Grafix Knox – The Graphic Art of Chris Knox

Grafix Knox, a project to publish a volume of Chris Knox’s visual art, is currently seeking crowd-funding through Fundnation. Anyone familiar with Chris’s music – The Enemy, Toy Love, Tall Dwarfs, Friend (and other solo work), and latterly The Nothing – will know that his distinct visual art has always been integral with his music: cover art, posters, song videos (animation!), advertising etc.

I recall his first solo exhibition in Auckland’s Red Metro Gallery in the early 80’s, a lot of his canvasses were apple crates; if convention’s nose can be pulled, Chris is your man.

Chris has an expansive, half-a-dozen decades worth of eclectic work to select from: his Max Media strip, his illustrations and advertising art for Flying Nun Records, his own Jesus on a Stick comics, and his illustrations for Loose, Real Groove and The Listener magazines to name but a few. And as Gary Steele so rightly says in his Audio Culture profile of Chris, “Where to start with Chris Knox? He’s one hell of an entity”. Chris Mousdale, as editor of Graphix Knox has the enviable, but mammoth undertaking of selecting work for this book.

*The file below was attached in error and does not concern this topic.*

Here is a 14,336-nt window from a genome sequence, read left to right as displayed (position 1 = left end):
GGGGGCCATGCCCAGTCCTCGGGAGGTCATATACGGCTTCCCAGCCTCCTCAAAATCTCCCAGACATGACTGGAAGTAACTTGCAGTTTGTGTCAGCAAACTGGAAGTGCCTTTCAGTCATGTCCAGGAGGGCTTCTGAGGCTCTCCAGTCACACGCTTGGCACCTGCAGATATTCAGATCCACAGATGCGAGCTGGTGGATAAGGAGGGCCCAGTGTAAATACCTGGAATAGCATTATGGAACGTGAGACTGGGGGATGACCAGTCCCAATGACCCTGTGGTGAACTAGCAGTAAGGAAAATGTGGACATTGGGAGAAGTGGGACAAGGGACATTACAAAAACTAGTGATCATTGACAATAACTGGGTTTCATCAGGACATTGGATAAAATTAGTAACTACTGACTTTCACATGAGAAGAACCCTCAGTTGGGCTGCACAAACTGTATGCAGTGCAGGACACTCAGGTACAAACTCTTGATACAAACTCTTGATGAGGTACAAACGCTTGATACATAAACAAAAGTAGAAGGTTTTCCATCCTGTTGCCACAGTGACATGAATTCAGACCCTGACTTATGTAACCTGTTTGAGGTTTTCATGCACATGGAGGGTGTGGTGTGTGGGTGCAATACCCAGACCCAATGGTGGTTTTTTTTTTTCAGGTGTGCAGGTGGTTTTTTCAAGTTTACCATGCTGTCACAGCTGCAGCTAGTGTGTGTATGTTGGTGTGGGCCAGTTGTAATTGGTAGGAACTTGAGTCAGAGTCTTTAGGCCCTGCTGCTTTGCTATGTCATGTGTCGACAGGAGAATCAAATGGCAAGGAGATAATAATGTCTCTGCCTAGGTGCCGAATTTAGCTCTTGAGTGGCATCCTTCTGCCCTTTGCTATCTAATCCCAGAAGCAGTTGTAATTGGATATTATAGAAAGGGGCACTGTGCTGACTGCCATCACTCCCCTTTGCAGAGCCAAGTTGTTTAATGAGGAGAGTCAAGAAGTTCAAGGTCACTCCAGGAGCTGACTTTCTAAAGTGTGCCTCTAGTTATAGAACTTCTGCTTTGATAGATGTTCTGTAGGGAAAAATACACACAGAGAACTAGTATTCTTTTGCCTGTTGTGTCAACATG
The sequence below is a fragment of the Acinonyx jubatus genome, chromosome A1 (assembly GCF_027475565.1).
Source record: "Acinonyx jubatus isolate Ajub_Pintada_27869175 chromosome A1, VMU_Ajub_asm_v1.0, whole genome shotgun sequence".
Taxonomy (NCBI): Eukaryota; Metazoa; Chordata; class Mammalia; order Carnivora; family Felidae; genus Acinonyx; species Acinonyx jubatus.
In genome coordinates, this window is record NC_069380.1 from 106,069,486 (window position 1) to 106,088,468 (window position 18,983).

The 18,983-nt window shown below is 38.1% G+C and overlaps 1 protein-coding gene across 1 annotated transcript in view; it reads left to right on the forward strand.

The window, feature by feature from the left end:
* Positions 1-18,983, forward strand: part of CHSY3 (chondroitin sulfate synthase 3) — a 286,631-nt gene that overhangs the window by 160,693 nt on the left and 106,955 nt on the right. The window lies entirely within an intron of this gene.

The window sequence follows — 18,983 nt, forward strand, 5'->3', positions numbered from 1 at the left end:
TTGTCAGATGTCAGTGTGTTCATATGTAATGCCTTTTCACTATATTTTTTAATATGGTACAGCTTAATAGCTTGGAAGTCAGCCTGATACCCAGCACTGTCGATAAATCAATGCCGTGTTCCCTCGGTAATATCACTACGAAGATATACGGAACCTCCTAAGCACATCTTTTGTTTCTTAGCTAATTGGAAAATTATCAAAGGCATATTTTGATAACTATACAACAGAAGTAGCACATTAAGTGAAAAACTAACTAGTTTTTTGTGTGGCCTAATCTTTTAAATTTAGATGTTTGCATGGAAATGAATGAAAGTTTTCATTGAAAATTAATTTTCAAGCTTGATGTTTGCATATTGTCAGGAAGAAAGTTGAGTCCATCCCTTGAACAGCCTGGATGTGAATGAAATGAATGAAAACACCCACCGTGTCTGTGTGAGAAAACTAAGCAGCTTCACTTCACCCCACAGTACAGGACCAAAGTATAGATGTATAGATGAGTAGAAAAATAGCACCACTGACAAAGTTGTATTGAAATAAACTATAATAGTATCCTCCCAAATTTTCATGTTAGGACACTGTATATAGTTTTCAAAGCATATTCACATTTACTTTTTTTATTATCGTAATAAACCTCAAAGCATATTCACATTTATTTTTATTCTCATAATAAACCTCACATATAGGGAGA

Chris has generations of music fans throughout the world, has been a movie reviewer for Real Groove and The Listener, a music reviewer for Rip It Up, host of a couple of art and film television shows, had that song voted as New Zealand’s 13th favourite song, has won an APRA Silver Scroll for ‘Best song of the year’, was made an Arts Laureate in 2009, and remarkably, since his stroke in 2009, has learnt to draw again with his left hand.

The aim of this post is to share some of Chris’s art that I am familiar with, in the hope it will encourage you to contribute – the reward will be well worth it; take a look at the links of Chris’s work posted above, and the images below (click for full image). The book will be an extraordinary collection.